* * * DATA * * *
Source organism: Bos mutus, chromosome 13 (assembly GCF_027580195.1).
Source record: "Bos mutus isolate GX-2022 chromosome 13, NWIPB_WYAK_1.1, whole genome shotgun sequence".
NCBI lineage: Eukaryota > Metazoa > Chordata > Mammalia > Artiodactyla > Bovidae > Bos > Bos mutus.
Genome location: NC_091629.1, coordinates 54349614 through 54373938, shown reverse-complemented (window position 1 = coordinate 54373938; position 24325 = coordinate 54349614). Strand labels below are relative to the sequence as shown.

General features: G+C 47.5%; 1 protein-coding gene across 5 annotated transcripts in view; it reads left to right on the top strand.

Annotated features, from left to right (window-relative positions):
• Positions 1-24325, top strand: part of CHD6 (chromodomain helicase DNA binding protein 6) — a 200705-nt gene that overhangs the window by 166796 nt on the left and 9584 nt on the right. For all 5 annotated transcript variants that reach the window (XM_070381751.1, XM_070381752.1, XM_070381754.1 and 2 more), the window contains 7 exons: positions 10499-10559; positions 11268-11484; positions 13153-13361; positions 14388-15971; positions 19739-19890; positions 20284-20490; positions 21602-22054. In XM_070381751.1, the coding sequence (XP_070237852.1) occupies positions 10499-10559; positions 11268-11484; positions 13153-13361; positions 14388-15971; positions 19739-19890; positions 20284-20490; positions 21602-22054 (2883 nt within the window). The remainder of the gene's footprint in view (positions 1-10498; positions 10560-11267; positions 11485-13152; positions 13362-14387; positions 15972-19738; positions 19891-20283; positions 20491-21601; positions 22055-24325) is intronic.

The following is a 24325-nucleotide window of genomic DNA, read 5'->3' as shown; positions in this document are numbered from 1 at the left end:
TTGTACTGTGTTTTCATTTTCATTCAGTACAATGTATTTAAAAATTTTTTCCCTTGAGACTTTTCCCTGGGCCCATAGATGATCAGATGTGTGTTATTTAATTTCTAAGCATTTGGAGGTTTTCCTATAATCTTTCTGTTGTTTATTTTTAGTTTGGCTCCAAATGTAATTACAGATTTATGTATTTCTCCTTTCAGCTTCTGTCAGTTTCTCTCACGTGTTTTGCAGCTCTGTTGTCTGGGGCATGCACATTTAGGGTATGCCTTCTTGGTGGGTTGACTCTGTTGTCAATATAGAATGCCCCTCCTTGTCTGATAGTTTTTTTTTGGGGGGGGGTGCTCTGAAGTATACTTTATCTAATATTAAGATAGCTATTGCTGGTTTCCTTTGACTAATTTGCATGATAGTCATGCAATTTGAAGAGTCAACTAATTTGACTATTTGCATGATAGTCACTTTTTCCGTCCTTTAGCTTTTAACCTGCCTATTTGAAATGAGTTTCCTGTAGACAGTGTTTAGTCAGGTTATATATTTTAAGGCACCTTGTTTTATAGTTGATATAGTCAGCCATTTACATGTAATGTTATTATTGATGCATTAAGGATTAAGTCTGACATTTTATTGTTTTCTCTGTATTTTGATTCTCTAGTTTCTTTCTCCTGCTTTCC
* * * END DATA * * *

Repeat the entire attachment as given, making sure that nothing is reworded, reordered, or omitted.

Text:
Source organism: Bos mutus, chromosome 13 (assembly GCF_027580195.1).
Source record: "Bos mutus isolate GX-2022 chromosome 13, NWIPB_WYAK_1.1, whole genome shotgun sequence".
NCBI lineage: Eukaryota > Metazoa > Chordata > Mammalia > Artiodactyla > Bovidae > Bos > Bos mutus.
Genome location: NC_091629.1, coordinates 54349614 through 54373938, shown reverse-complemented (window position 1 = coordinate 54373938; position 24325 = coordinate 54349614). Strand labels below are relative to the sequence as shown.

General features: G+C 47.5%; 1 protein-coding gene across 5 annotated transcripts in view; it reads left to right on the top strand.

Annotated features, from left to right (window-relative positions):
• Positions 1-24325, top strand: part of CHD6 (chromodomain helicase DNA binding protein 6) — a 200705-nt gene that overhangs the window by 166796 nt on the left and 9584 nt on the right. For all 5 annotated transcript variants that reach the window (XM_070381751.1, XM_070381752.1, XM_070381754.1 and 2 more), the window contains 7 exons: positions 10499-10559; positions 11268-11484; positions 13153-13361; positions 14388-15971; positions 19739-19890; positions 20284-20490; positions 21602-22054. In XM_070381751.1, the coding sequence (XP_070237852.1) occupies positions 10499-10559; positions 11268-11484; positions 13153-13361; positions 14388-15971; positions 19739-19890; positions 20284-20490; positions 21602-22054 (2883 nt within the window). The remainder of the gene's footprint in view (positions 1-10498; positions 10560-11267; positions 11485-13152; positions 13362-14387; positions 15972-19738; positions 19891-20283; positions 20491-21601; positions 22055-24325) is intronic.

The following is a 24325-nucleotide window of genomic DNA, read 5'->3' as shown; positions in this document are numbered from 1 at the left end:
TTGTACTGTGTTTTCATTTTCATTCAGTACAATGTATTTAAAAATTTTTTCCCTTGAGACTTTTCCCTGGGCCCATAGATGATCAGATGTGTGTTATTTAATTTCTAAGCATTTGGAGGTTTTCCTATAATCTTTCTGTTGTTTATTTTTAGTTTGGCTCCAAATGTAATTACAGATTTATGTATTTCTCCTTTCAGCTTCTGTCAGTTTCTCTCACGTGTTTTGCAGCTCTGTTGTCTGGGGCATGCACATTTAGGGTATGCCTTCTTGGTGGGTTGACTCTGTTGTCAATATAGAATGCCCCTCCTTGTCTGATAGTTTTTTTTTGGGGGGGGGTGCTCTGAAGTATACTTTATCTAATATTAAGATAGCTATTGCTGGTTTCCTTTGACTAATTTGCATGATAGTCATGCAATTTGAAGAGTCAACTAATTTGACTATTTGCATGATAGTCACTTTTTCCGTCCTTTAGCTTTTAACCTGCCTATTTGAAATGAGTTTCCTGTAGACAGTGTTTAGTCAGGTTATATATTTTAAGGCACCTTGTTTTATAGTTGATATAGTCAGCCATTTACATGTAATGTTATTATTGATGCATTAAGGATTAAGTCTGACATTTTATTGTTTTCTCTGTATTTTGATTCTCTAGTTTCTTTCTCCTGCTTTCC